PHOENIX – After taking gradual steps over the last two years, the NCAA is on the cusp of sweeping changes to its policies on cannabis use by its athletes, including removing it from a list of banned substances.
In a session at the NCAA Convention Thursday, a group of panelists discussed the recent cannabinoid policy updates and the work that remains to incorporate these changes on campus.
The three panelists are all members of the Committee on Competitive Safeguards and Medical Aspects of Sports (CSMAS), which recommended in September 2023 that each NCAA division introduce and adopt legislation to remove cannabinoids — the chemicals found in the cannabis plant — from the association’s banned list.
The basis for the recommendation stems from the December 2022 Summit on Cannabinoids in College Athletics, which featured “the consensus opinion that cannabis is not a performance-enhancing drug and that a harm reduction approach to cannabis is best implemented at the school level,” the NCAA posted in a June release.
“One of the things we know about college students specifically is that treatment and education strategies work better than penalties,” said CSMAS member Nadine Mastroleo, an associate professor in the department of psychology and faculty athletics representative at New York’s Binghamton University. “The last piece of this is really testing within a campus or at the local level. That is the best approach to using and finding individuals who actually might have a problem and could really use some support to reduce their use and to recover from whatever problems they may be having from that.”
Mastroleo says this focus on the individual athlete is a significant shift from the former policy, where athletes were subject to testing during postseason play and could lose a season of eligibility for one failed test. In February 2022, CSMAS recognized the need for change, increasing the THC testing threshold from 35 to 150 nanograms per milliliter and proposing a new penalty structure (that all three divisions eventually passed) that incorporated treatment and education plans.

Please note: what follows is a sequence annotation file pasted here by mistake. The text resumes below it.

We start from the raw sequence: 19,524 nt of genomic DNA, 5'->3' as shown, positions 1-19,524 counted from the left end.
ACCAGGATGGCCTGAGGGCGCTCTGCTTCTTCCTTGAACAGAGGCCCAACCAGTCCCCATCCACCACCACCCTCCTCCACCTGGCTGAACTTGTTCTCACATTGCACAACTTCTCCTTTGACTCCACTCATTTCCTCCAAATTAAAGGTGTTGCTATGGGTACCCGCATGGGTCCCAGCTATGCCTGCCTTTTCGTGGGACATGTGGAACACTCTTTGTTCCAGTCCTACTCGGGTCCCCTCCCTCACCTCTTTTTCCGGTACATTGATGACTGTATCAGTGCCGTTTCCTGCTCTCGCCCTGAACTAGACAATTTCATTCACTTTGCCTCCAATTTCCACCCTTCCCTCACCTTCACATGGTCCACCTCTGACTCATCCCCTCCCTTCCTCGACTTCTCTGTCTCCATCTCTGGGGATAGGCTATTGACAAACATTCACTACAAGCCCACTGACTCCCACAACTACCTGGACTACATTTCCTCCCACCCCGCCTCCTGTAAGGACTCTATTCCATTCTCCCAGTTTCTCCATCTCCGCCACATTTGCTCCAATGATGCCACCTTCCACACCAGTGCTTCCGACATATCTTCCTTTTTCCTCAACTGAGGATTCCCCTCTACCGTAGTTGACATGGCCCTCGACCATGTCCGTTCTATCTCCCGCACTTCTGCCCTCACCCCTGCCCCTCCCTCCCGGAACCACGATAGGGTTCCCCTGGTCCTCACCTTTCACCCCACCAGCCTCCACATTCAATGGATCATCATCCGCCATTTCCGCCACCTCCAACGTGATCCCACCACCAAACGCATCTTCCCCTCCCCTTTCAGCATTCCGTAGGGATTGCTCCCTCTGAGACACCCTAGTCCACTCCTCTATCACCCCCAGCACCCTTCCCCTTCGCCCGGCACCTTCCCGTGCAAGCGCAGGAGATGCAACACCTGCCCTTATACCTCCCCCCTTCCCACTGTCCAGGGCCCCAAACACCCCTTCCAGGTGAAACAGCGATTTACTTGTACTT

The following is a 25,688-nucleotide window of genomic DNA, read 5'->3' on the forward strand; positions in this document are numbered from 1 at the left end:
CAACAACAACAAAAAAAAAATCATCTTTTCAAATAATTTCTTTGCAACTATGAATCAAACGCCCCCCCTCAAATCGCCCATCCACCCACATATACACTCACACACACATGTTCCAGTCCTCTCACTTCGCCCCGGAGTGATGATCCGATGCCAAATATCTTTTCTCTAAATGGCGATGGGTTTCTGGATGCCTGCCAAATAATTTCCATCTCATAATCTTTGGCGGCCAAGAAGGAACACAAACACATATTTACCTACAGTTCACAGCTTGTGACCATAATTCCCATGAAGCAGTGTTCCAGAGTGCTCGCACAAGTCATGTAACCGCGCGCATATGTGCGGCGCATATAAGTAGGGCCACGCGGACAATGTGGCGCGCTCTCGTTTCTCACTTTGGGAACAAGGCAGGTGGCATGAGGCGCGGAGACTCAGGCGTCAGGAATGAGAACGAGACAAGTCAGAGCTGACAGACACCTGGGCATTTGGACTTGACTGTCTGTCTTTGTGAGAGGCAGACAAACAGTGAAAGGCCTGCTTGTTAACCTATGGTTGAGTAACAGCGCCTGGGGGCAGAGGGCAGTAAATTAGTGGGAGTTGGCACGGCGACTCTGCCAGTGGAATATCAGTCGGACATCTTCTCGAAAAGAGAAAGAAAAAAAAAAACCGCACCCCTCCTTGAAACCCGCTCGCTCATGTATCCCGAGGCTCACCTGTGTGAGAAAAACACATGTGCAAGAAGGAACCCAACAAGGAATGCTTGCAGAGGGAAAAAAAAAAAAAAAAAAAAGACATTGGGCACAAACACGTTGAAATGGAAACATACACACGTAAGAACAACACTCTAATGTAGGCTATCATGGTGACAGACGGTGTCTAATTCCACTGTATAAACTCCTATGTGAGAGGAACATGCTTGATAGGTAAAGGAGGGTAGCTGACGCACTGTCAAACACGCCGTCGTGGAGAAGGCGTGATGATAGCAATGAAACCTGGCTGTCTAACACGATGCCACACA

These recent revisions are meant to help athletes using cannabis at a problematic level rather than catching them for making one mistake. The policy updates also come as cannabis use continues to become more socially accepted nationwide. Thirty-eight states have legalized marijuana for medical use and 24 for recreational use. According to a 2023 NCAA Student-Athlete Health and Wellness Study, 43% of college athletes are using marijuana in states where it is legal for recreational and medical use.
Just like multiple other professional leagues already, the NCAA is now adapting to the times.
“Harm-reduction interventions, meaning meeting individuals where they are, are likely to be more effective in reducing cannabis-related health consequences than abstinence-only approaches,” said CSMAS member Deena Casiero, the senior associate athletics director for sports medicine and the head team physician at the University of Connecticut. “We know that randomly testing small groups of individuals at championships is not likely going to be as effective a deterrent as educating athletes about what this substance is actually doing to their bodies.
“How is this affecting your injury risk? How is this affecting your recovery? How is this affecting your performance? How is it affecting your sleep, your mental health? Pushing those agendas are going to be way more effective than randomly testing a group of individuals and then punishing them when they test positive.”
Since the CSMAS recommendation in September, the committee has been focused on developing education and communication strategies that schools can use to implement on campus.
At the session, Lagwyn Durden, the director of sports medicine at the NCAA Sport Science Institute, shared that Division I schools introduced the CSMAS proposal to remove cannabis from the banned substance list at their January meeting and can vote on it in June.
If passed, the ruling would be effective for the new academic year in August. Durden said that it might take longer to pass legislation in Division II and Division III due to the time it takes to move through their individual legislative processes.
“So for those of you that will be getting emails from your student-athletes’ parents, we will hopefully be offering the information to you to help with that conversation,” Mastroleo said to the audience in regards to public concerns about CSMAS’ recommendation. “What we’re going to create ideally will be a really good toolkit of opportunities to really help with dispelling myths and also letting them know that we are out there for the athletes.
“Will we help everybody walk away from it? No, but I mean, how many of us can actually make everybody happy?”